Pretty quickly following the release of The Legend of Zelda: Tears of the Kingdom, players discovered the joy of tormenting Koroks in numerous ways, and sharing creative methods to bully the poor souls became a trend online in no time. In a recent interview, the developers of the title admit to having predicted such an outcome.
While Koroks were nothing new to the Zelda series, Tears of the Kingdom introduced a new type of quest involving Koroks. This quest consists of “transferring” Koroks who got separated from their pals and are too tired to walk and reuniting them with their friends. In other words, getting the Korok from A to B means success – whatever happens in between is of no consequence.
This naturally led to all manner of unconventional methods of transportation being devised, mostly with the purpose of mischievously enjoying the small fellows’ torment. This resulted in Koroks being dragged, crucified and then dragged, dropped off cliffs, dropped into rivers and struck by lightning and much more (Related article). At the time, many surely wondered how the developers of the game felt about the Korok torture going on. It turns out that everything was according to their expectations.
In an interview with Famitsu published on September 6, Hidemaro Fujibayashi, the director of Tears of the Kingdom and Eiji Aonuma, producer of the title, disclosed some details about the game that were under wraps until the release.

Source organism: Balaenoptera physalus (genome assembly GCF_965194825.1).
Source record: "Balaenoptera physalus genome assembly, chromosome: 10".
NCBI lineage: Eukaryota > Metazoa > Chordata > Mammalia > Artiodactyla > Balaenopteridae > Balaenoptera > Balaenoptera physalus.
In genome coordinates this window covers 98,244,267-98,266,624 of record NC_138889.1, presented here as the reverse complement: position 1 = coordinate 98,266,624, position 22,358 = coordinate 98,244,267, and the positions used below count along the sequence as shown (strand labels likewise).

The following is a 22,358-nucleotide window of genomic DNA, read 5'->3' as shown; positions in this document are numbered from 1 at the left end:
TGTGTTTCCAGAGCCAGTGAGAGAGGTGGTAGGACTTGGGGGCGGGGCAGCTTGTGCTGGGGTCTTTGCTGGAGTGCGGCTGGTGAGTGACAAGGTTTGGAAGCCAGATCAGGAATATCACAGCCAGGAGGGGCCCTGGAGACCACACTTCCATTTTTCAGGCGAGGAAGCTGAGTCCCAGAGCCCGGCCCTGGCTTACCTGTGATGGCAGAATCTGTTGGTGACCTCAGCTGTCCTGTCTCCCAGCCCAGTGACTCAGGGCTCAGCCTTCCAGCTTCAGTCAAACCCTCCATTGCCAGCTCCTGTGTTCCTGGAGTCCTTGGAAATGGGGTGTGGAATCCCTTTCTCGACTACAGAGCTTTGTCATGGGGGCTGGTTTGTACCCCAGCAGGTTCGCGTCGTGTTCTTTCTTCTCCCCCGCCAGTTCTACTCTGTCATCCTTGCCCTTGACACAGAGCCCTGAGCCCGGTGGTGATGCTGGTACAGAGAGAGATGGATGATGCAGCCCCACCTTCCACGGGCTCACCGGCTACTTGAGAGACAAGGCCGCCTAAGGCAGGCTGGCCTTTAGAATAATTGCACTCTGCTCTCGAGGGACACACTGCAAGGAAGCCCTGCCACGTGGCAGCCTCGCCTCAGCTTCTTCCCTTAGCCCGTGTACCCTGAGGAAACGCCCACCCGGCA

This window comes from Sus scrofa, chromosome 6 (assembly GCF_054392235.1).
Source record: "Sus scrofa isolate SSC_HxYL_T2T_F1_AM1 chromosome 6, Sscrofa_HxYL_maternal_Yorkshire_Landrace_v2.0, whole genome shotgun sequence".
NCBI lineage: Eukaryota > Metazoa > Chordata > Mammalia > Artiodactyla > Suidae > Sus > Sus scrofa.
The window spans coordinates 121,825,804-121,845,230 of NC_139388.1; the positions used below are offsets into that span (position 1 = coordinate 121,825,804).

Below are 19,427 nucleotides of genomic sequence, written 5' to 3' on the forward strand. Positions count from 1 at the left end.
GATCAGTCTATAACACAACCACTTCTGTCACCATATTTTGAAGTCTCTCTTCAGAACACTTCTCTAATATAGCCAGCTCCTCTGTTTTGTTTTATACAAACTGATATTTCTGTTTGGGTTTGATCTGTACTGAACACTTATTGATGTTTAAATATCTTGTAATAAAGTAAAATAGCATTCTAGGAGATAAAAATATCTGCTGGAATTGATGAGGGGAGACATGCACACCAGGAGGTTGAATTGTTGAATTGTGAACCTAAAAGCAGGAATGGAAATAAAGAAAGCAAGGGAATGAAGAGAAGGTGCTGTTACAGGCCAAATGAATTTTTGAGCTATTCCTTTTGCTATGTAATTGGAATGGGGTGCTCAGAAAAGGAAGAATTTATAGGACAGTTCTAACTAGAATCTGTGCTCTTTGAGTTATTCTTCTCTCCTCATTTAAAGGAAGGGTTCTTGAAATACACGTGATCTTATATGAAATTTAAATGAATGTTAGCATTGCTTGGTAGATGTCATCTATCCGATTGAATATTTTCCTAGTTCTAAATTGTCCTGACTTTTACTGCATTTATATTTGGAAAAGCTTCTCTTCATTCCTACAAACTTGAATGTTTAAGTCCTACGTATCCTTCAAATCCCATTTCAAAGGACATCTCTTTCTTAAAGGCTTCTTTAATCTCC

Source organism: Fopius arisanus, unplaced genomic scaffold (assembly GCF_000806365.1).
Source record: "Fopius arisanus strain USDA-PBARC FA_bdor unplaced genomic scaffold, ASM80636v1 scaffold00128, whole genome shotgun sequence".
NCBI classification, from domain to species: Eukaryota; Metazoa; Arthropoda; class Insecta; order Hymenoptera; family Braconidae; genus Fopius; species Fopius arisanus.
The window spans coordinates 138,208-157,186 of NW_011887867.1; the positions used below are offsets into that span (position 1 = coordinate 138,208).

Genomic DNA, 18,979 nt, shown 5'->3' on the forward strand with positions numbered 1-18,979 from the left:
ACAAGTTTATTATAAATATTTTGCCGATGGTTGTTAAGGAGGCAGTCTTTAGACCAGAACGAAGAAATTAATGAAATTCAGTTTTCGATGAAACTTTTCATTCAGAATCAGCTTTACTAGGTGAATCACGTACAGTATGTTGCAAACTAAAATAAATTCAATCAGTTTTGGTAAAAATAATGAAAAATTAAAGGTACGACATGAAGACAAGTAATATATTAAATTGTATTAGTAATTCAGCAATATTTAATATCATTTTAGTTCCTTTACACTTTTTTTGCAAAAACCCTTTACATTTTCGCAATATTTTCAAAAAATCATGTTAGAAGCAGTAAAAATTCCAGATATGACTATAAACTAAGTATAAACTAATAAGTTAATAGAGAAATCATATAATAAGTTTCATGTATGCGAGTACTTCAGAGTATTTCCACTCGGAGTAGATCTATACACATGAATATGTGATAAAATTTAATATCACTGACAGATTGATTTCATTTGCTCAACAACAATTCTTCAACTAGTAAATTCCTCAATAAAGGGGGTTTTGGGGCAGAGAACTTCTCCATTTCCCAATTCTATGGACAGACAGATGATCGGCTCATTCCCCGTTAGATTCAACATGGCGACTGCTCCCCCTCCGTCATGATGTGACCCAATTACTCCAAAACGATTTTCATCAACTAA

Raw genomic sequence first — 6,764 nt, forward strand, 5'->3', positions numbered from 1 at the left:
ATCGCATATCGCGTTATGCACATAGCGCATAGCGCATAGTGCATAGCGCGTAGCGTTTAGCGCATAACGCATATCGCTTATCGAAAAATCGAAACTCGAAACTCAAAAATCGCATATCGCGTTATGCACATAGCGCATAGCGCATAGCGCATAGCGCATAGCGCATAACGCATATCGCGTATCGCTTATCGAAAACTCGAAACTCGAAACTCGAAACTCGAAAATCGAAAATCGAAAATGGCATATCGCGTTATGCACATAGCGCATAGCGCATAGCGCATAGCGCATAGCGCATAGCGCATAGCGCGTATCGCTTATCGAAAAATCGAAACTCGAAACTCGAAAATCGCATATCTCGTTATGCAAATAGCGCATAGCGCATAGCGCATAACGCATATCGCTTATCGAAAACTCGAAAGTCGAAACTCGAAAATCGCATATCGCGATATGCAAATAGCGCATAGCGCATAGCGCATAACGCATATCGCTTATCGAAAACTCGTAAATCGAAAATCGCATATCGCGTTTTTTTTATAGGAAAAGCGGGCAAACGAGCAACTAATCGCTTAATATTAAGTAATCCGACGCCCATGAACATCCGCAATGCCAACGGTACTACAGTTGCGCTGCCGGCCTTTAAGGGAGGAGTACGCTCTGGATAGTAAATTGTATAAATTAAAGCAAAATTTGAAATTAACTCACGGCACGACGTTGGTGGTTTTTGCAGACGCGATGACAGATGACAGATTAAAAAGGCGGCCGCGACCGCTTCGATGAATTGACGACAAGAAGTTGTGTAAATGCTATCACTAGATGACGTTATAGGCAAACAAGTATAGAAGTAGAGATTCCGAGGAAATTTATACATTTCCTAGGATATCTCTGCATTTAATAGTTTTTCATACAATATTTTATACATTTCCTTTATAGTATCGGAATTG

In a portion of the interview, the Korok quest and how it went viral on social media are mentioned, and the developers are asked if this was something they had “set up” knowingly. In response, Fujibayashi denies online virality being a part of their plans but confirms that the team had a good idea of how Koroks were likely to end up, with Ultrahand and Zonai Devices being available and all.
To this, the interviewer adds, “Oh, so you foresaw Koroks being attached to objects, launched, dropped from high places…?” prompting Fujibayashi to give the explanation that he did not want players to give up on solutions they came up with because they felt sorry for the character, and thus ordered a character that players could do anything to while remaining guilt-free with a smile on their faces. This is how, he explains, the current form of the Korok came to be. Fujibayashi also offers the curious trivia of how the team member who oversaw the task is exactly like a Korok in their speech and character themselves.
It seems the Korok quest in question was another gift from the developers intended to stimulate players to let their imaginations run wild and realize any solution they come up with. no matter how unconventional. Another good part worth mentioning is that Koroks are revived as soon as the game is loaded, so there is really no cruelty involved.